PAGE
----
You could also consider not telling the truth for security questions. Try choosing a theme you can easily remember, such as the example below which uses fruit and colours as themes:

Mothers’ maiden name: green pineapple
First pet: yellow pineapple
School: purple pineapple

Do not write your passwords down unless you know that they are in a safe and secure place.

Location settings

Ensure your location settings on your devices are switched off. The eSafety website has a video to show you how to do this.

Safe web browsing

Use ‘private’ or ‘incognito’ mode when browsing the internet, so your browser history is not recorded. You can also delete the browser history of particular websites that might make the person using violence suspicious. Some websites have a ‘Quick exit’ button, usually at the top of the page. This will instantly close the website you’re on (but it will still be in your browser history).

Similarly, you can see from your devices if someone has been accessing your history if it is a shared computer. 

Don’t open attachments unless you are sure they are safe.

Let your friends/family/workplaces know not to share information

You may need to tell family, friends and your employer about the conduct of the other person and not to pass on or share any personal information regarding you.  You have nothing to be ashamed of.  Just let them know this is an issue so that they can take extra steps to protect your information. You may also wish to tell family doctors, vets, accountants, your pharmacy or other professionals if, or when, you separate.

Find out more

A Toolkit created by WESNET, helps individuals experiencing tech abuse to increase their technology safety and privacy. Visit the TechSafety websitehttps://techsafety.org.au/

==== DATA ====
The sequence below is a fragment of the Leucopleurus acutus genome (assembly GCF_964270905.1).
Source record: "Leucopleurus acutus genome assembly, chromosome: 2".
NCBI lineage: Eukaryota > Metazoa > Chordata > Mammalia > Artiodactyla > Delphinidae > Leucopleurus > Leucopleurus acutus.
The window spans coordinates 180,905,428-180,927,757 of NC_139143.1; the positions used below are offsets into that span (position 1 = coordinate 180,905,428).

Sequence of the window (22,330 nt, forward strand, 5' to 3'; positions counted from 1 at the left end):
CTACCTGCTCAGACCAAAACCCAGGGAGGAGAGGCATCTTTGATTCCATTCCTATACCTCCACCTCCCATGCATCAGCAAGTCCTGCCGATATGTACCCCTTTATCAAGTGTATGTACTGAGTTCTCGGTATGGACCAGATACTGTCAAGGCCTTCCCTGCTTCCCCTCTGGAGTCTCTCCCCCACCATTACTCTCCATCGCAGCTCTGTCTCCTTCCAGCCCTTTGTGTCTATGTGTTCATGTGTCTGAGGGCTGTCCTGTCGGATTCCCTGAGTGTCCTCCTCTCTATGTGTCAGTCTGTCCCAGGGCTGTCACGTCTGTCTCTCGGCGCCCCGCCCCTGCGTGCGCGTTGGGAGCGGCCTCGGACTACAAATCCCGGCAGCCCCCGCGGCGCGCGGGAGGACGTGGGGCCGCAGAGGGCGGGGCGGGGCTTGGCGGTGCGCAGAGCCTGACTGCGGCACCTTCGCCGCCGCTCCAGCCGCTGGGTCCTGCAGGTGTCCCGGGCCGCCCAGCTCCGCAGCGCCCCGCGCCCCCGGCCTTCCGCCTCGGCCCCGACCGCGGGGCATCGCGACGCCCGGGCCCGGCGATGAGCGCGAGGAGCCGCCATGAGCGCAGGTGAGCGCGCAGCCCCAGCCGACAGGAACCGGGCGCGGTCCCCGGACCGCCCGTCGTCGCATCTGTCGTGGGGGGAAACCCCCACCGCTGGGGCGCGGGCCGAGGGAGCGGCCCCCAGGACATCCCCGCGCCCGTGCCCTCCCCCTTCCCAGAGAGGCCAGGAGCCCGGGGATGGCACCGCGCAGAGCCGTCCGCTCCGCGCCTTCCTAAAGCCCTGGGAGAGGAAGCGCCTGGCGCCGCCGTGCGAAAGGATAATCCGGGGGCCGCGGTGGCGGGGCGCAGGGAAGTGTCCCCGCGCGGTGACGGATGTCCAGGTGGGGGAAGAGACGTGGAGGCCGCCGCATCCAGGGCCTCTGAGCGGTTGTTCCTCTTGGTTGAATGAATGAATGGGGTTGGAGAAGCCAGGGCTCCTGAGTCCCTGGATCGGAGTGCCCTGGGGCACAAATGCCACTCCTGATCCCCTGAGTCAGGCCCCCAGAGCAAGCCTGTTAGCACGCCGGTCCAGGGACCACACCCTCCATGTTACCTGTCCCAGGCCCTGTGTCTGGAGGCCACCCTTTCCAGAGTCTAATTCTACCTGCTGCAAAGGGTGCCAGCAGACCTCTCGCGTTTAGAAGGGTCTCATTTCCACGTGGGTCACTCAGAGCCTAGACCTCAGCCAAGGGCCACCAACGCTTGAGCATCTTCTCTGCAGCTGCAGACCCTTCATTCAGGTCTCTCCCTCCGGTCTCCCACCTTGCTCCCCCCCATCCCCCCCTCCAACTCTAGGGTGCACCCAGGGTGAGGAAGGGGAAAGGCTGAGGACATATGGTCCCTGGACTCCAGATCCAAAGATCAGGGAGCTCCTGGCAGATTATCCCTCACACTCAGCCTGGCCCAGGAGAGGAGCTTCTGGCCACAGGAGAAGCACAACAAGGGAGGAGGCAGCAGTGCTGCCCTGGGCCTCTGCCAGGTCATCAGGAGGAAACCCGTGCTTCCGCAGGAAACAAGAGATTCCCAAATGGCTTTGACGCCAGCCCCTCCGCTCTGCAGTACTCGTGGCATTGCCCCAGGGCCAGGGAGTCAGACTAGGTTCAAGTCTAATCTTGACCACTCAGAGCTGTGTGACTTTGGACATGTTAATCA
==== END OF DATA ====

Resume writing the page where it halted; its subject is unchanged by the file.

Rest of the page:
More information, including instructional videos, can be found on the Australian Government’s eSafety websitehttps://www.esafety.gov.au/key-issues/domestic-family-violence

If you need help

  • If you are in immediate danger call 000.
  • You can also contact the police in your state or territory by visiting a police station: make sure you obtain the police officer’s name and service number and obtain an ‘incident’ number of your report.
  • For confidential crisis support, information and accommodation please call the safe steps 24/7 family violence response line on 1800 015 188. If it is unsafe to call, email sa*******@sa*******.au
  • For confidential phone help and referral in Australia, please contact 1800 RESPECT on 1800 737 732, the National Sexual Assault, Family and Domestic Violence Counselling Line.
  • For a specialist LGBTIQ family violence service, please contact W|Respect on 1800 LGBTIQ (1800 542 847) or visit withrespect.org.au or Switchboard (3pm to midnight 7 days a week) 1800 184 527.
  • For support for men, call Men’s Referral Service on 1300 766 491 or check the resources on MensLine Australia or call: 1300 78 99 78.
  • For children: 1800 551 800 Kids Helpline
  • Victims of Crime Helpline 1800 819 817
  • Office of the Public Advocate provide services to people with a disability talking to, or giving a witness statement/interview with the police: 1300 309 337
  • InTouch: Multicultural Centre Against Family Violence: 1800 755 988 (interpreters available)
  • Senior Rights Victoria: 1300 368 821 for rights and services to protect our elderly
  • Aboriginal Family Violence Legal Service (Djirra) 1800 105 303 in Victoria

Need legal help?

If you need assistance in your family law matter, or you think you are the victim of stalking, monitoring or tracking, or need to seek or defend an intervention order, or are a victim of crime/seeking compensation: please contact us on 03 9069 1033, or by email ra****@st*********.au to make an appointment with our understanding and responsive team.